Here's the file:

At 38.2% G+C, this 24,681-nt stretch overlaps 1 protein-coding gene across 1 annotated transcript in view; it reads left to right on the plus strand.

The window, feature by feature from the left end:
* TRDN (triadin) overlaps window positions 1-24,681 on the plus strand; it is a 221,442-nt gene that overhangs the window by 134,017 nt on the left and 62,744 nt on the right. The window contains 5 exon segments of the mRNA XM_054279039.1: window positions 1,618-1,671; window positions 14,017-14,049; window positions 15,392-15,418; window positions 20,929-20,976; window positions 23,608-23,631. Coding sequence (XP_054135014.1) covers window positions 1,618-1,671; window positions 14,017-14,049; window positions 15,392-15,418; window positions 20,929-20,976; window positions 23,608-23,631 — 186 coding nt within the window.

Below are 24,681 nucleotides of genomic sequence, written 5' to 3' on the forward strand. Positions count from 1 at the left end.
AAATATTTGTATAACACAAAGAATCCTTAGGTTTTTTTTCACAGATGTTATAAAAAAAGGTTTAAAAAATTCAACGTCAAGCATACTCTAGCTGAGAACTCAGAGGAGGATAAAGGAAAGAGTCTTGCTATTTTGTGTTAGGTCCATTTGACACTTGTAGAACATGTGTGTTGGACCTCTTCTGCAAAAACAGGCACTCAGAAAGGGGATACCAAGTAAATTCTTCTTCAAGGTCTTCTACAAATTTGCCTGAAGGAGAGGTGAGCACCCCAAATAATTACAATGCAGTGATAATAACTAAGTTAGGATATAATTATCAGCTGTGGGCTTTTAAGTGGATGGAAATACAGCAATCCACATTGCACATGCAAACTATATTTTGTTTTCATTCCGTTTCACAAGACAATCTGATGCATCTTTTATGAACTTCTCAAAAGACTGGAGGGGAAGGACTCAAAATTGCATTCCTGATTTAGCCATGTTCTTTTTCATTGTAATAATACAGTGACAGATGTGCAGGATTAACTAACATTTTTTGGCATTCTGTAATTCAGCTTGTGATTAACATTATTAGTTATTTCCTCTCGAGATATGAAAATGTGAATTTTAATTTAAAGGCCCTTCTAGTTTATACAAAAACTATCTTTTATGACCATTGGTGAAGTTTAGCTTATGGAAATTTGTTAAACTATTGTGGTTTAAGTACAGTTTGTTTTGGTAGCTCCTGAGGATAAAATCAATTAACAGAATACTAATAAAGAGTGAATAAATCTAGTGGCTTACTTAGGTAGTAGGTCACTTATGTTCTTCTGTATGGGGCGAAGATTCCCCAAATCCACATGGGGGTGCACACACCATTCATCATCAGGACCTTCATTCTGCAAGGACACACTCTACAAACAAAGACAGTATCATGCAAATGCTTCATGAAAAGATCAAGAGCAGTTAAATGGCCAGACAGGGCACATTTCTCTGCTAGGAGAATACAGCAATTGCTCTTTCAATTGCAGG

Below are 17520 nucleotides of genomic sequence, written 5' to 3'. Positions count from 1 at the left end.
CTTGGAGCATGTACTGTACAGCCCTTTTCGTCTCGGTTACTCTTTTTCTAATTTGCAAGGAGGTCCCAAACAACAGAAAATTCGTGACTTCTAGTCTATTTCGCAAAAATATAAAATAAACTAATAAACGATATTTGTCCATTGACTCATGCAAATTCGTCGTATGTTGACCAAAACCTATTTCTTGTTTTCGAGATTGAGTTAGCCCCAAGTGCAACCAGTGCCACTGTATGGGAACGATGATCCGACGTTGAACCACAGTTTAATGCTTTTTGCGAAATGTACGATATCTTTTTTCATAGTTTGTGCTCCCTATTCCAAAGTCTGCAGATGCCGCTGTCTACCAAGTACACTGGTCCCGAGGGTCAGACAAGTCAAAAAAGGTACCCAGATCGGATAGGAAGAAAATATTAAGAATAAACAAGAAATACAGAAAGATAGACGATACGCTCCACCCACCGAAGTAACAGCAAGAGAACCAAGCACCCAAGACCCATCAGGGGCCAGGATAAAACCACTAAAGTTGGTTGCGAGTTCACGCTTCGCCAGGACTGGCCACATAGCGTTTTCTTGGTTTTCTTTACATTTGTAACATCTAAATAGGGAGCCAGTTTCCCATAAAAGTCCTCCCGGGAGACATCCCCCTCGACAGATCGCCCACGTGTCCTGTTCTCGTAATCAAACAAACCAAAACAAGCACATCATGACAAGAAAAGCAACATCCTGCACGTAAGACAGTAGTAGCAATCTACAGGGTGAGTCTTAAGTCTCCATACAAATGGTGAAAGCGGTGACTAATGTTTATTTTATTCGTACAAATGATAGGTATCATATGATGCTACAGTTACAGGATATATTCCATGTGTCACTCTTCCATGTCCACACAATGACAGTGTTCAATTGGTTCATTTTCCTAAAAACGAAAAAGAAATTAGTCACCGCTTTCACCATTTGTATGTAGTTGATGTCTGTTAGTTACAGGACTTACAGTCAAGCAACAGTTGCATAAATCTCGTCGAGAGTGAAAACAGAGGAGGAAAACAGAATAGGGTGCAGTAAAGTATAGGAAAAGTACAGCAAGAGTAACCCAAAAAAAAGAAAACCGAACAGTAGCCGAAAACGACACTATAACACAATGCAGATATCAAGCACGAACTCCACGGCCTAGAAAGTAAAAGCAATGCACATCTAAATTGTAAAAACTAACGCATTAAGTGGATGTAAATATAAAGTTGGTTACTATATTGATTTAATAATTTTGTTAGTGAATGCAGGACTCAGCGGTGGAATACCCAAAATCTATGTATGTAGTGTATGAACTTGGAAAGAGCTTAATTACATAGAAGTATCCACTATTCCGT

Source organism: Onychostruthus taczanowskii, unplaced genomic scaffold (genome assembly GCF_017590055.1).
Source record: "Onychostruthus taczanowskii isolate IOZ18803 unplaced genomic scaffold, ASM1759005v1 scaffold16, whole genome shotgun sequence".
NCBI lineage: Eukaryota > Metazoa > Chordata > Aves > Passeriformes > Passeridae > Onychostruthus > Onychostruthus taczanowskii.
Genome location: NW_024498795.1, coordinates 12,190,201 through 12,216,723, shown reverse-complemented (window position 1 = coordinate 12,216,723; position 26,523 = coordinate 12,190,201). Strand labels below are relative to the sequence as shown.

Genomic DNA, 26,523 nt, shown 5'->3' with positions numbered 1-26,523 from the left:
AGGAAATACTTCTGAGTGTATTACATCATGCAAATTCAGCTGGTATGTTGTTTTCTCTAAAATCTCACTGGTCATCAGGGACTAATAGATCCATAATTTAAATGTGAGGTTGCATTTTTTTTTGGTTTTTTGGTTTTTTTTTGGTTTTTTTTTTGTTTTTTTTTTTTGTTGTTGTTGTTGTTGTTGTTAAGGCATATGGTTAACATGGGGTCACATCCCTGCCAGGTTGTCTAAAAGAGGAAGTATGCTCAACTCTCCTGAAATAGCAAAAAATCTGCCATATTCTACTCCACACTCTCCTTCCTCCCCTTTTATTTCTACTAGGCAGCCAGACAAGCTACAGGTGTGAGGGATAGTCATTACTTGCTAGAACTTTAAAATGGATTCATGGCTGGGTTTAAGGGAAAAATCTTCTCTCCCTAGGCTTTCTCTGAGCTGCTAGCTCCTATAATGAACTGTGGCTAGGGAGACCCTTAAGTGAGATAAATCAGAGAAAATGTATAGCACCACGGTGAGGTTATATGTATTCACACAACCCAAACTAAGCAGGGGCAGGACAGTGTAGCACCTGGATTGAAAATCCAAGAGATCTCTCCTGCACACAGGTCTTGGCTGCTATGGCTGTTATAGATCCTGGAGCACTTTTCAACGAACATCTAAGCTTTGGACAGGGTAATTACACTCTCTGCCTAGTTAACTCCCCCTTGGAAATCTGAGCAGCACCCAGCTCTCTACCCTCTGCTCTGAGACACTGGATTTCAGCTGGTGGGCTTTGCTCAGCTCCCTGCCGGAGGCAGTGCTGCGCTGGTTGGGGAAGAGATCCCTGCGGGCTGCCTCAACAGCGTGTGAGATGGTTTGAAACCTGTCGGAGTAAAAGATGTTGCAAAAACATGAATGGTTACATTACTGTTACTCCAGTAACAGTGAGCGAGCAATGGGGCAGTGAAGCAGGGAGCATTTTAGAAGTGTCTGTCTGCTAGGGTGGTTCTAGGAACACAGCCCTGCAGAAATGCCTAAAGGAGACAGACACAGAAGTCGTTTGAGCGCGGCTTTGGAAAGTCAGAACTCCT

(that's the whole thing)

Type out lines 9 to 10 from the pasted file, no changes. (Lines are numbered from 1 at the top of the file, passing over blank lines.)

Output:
Source record: "Onychostruthus taczanowskii isolate IOZ18803 unplaced genomic scaffold, ASM1759005v1 scaffold16, whole genome shotgun sequence".
NCBI lineage: Eukaryota > Metazoa > Chordata > Aves > Passeriformes > Passeridae > Onychostruthus > Onychostruthus taczanowskii.